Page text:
A banner for electric scooter rental company Bird is displayed outside of the New York Stock Exchange as the company goes public via a SPAC on Nov. 5, 2021.
Spencer Platt | Getty Images
The company has entered into a “stalking horse” agreement, which sets a floor for Bird’s value, with its existing lenders, according to a release. Bird said it will use the bankruptcy proceeding to facilitate a sale of its assets, which it expects to complete within the next 90 to 120 days.
Bird’s electric scooters are touted as an environmentally friendly alternative to driving and other forms of public transit. They exploded in popularity before the onset of the Covid-19 pandemic, and the company raised more than $275 million in 2019, which pushed its valuation to $2.5 billion.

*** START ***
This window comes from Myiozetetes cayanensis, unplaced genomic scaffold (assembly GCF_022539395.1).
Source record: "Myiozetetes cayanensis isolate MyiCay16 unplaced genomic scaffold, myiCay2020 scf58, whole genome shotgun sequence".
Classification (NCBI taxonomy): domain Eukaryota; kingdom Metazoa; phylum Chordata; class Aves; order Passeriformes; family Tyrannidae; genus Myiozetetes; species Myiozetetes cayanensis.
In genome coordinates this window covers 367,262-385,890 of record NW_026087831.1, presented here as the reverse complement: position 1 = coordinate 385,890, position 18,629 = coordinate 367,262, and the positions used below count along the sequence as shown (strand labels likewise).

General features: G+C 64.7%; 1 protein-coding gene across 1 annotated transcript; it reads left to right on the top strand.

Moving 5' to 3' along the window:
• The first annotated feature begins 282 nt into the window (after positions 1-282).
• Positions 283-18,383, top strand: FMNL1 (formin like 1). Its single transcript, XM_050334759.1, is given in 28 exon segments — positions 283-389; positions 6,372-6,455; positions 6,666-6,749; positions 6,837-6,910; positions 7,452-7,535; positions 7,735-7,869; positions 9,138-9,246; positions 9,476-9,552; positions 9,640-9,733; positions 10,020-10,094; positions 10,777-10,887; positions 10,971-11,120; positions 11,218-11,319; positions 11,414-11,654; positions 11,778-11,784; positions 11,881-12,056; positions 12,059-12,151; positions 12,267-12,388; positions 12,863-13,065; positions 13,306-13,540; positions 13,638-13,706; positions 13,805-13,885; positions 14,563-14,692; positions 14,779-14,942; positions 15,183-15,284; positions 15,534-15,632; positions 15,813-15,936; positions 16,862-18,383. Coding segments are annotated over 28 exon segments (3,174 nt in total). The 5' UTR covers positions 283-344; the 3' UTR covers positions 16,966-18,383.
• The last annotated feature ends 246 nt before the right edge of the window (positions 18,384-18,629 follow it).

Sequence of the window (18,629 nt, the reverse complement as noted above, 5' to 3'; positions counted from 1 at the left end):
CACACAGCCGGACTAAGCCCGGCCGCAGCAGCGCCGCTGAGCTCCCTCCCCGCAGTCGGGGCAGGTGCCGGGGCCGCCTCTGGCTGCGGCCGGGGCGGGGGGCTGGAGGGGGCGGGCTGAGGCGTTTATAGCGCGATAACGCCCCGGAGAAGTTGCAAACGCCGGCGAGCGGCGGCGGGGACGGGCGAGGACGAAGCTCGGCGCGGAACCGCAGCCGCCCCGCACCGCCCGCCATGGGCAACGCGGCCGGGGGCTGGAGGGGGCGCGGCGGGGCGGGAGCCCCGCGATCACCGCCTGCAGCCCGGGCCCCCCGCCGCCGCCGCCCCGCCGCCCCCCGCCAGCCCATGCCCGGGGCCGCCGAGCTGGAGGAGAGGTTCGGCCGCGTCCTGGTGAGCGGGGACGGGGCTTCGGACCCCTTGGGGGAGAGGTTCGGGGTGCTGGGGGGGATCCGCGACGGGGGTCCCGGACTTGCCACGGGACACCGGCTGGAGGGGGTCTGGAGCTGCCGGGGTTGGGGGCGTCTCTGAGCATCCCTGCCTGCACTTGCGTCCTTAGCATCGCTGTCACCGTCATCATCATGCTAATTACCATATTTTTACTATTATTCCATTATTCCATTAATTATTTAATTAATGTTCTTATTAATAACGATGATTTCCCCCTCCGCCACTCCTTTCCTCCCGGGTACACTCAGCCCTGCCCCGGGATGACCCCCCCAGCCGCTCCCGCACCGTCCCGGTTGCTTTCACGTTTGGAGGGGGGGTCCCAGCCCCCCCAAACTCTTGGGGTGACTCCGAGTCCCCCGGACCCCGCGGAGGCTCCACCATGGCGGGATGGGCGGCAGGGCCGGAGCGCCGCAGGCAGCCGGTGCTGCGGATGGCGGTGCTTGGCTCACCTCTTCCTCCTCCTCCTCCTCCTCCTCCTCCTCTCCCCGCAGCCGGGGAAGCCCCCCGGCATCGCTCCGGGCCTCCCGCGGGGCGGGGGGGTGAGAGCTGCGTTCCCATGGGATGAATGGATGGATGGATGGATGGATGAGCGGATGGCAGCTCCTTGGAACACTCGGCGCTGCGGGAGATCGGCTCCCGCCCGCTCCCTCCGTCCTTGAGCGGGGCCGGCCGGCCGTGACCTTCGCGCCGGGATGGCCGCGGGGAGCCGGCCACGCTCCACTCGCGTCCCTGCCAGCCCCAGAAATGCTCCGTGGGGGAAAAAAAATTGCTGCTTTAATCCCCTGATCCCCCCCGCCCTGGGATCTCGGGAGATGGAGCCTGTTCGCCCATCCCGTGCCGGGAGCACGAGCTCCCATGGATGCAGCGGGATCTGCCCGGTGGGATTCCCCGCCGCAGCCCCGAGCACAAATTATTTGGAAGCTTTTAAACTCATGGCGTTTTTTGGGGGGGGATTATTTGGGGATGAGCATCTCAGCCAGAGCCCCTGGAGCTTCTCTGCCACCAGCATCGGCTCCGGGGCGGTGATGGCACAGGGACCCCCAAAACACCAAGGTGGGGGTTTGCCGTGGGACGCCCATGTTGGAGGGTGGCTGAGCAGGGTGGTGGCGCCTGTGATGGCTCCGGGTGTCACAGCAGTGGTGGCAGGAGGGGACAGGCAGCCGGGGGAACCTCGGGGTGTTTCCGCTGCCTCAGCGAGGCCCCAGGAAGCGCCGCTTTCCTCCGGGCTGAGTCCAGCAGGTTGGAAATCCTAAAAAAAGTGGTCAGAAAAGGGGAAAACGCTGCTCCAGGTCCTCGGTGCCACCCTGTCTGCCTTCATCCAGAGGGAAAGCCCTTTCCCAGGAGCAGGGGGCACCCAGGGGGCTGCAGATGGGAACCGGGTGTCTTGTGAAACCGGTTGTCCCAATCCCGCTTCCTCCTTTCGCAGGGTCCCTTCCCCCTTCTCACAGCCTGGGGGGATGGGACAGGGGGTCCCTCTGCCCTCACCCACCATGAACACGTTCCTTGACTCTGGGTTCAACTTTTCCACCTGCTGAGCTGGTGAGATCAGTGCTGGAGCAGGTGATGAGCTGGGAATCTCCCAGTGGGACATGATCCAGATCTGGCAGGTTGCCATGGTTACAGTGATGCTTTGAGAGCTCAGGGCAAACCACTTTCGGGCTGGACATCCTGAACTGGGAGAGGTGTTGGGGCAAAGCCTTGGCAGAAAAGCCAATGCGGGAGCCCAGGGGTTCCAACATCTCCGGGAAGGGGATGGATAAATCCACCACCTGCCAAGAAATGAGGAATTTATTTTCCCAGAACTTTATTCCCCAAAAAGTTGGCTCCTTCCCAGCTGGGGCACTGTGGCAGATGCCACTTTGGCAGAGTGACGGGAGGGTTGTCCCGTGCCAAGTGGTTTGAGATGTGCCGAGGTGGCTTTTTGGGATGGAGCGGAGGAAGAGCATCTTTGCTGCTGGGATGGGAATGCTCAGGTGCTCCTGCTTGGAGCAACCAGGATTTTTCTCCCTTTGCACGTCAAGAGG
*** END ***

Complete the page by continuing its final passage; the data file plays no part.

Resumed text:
But after customers stopped riding as they were forced into lockdown in 2020, Bird struggled to recover. The company went public via a merger with a special purpose acquisition company in 2021, but its share price tumbled.
Bird’s bankruptcy proceedings come after the New York Stock Exchange delisted the company in September. Bird failed to comply with the exchange’s requirements after it was unable to keep its market capitalization above $15 million for 30 consecutive days.
The company’s shares began trading on the over-the-counter exchange later that month. As of Wednesday, the stock was trading at less than $1 per share.
Bird Canada and Bird Europe are not part of the company’s Wednesday filing and will “continue to operate as normal,” according to the release.
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